Do you remember the first time you bought a new car?
Mine was in 2004. The Honda Pilot was in its second model year, and I had to have one.
I did my research and learned everything I could about the SUV. Keep in mind, this was coming up on 12 years ago, and the era of online car research was still in its infancy. I learned enough to know which trim I wanted and the price I was willing to pay.
What I wasn’t prepared for was a little thing called “market adjustment,” a phenomenon that has been taken to all-new levels in 2016.
Back in ’04, the Pilot was a hot-selling number, and the dealers I visited were unloading them within days of receipt.
The car I wanted, a dark green EX-L model, had just come off the truck and was still wrapped in paper and plastic. Everything was perfect, and I began negations, only to discover a $4,000 “market adjustment” on top of the MSRP when the salesman showed me his price.
The short version of the story is that I didn’t pay the market adjustment but still bought the car at close to MSRP.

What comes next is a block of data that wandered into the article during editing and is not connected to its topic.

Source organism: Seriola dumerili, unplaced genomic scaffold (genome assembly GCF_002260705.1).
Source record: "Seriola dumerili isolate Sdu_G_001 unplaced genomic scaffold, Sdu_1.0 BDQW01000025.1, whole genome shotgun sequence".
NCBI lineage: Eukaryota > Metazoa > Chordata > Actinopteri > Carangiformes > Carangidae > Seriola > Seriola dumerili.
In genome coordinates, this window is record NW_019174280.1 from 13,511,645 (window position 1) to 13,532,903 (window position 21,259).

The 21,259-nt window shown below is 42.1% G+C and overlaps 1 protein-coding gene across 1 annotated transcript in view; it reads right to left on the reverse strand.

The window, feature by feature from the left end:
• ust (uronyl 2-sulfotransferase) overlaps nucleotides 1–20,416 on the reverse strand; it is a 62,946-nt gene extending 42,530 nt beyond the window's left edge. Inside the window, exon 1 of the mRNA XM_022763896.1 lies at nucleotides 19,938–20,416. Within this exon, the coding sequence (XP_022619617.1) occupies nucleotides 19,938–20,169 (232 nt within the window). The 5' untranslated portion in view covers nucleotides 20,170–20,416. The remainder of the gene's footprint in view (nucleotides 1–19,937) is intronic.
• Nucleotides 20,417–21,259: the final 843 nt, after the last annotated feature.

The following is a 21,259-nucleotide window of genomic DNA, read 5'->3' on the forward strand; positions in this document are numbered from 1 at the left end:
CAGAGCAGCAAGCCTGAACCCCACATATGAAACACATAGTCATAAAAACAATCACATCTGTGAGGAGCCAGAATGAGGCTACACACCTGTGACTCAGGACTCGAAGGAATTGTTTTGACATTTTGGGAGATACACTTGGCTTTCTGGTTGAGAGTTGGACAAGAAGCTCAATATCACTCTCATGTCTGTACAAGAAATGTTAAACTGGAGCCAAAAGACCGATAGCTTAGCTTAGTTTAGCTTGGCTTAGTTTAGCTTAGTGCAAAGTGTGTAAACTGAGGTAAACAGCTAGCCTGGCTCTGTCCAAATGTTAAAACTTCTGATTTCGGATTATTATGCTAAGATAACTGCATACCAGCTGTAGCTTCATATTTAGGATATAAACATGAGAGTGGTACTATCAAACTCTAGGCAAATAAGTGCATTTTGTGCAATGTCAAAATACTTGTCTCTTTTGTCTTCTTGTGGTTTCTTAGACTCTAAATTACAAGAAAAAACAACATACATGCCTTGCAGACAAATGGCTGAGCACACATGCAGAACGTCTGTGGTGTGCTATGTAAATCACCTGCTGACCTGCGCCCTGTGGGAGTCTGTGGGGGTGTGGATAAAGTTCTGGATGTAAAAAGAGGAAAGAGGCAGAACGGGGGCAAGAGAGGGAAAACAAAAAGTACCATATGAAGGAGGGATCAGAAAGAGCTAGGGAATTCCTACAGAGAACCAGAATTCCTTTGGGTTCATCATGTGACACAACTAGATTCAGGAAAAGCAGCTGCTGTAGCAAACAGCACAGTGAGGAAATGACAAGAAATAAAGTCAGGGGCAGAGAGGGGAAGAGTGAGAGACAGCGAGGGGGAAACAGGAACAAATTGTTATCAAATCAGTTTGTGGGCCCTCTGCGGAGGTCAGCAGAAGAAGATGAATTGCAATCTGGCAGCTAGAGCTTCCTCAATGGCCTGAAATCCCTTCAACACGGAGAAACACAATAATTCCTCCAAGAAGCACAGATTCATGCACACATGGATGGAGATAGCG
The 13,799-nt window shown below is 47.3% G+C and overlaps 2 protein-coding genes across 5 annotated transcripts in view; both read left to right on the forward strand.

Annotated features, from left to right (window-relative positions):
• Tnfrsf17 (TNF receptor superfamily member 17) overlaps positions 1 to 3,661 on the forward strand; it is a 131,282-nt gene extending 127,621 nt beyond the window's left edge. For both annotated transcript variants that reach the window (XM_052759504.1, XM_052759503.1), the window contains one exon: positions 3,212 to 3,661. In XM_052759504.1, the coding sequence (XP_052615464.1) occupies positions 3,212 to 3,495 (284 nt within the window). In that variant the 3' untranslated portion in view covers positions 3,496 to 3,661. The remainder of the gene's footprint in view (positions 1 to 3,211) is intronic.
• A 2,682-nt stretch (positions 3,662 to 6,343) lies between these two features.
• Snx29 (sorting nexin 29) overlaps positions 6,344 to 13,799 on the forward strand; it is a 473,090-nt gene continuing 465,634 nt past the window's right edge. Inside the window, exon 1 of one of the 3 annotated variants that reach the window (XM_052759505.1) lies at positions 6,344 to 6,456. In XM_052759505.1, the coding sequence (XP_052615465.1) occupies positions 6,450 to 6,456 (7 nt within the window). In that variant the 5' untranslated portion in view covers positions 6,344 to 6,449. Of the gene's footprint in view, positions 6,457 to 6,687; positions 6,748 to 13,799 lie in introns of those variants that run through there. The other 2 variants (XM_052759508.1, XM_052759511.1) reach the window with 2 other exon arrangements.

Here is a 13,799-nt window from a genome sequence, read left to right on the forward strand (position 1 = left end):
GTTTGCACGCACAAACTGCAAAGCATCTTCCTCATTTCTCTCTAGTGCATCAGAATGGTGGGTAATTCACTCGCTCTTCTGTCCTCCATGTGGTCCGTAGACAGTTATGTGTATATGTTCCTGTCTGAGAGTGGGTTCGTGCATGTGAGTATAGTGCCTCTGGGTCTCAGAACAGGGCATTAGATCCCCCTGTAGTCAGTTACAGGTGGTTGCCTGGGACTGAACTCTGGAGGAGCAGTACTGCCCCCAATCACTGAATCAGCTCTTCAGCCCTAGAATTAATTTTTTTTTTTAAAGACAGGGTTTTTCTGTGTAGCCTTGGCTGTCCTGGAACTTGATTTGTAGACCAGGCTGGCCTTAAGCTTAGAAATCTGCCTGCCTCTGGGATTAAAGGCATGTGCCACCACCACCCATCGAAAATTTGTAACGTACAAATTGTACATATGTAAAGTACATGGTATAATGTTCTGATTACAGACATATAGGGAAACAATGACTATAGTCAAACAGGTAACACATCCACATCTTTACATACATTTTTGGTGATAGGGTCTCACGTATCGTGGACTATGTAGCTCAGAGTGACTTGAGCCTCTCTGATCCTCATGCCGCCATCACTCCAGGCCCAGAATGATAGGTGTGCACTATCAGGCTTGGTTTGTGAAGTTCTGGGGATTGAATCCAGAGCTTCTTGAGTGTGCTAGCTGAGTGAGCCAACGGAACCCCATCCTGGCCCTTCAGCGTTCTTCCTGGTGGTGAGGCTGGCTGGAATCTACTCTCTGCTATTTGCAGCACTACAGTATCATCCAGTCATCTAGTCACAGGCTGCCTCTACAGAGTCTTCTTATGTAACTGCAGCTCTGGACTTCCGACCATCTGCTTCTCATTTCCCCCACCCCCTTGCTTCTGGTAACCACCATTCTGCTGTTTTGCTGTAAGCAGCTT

Market adjustments are nothing new, but some recent controversial pricing on a Shelby GT350 might have you picking your jaw up off the floor. A dealer in New York “has a 2015 Shelby GT350 ready to roll for the no-haggle price of $149,500. Strangely, the sticker for the car isn’t posted, but similar models suggest the ‘market adjustment’ here is at least $90,000. That dealer justifies its price in part on rarity, as Ford only built 137 Shelby GT350s and 350Rs for 2015.”
The base price of the GT350 is about $48,000.
Should such exceptionally massive “market adjustments” be allowed?
A car is worth whatever someone is willing to pay, and the market will determine if the GT350 is a car worth nearly three times its base price. I’d never pay that much, but someone else with a fatter wallet might happily write the check.
How much above MSRP would you pay for a Shelby GT350?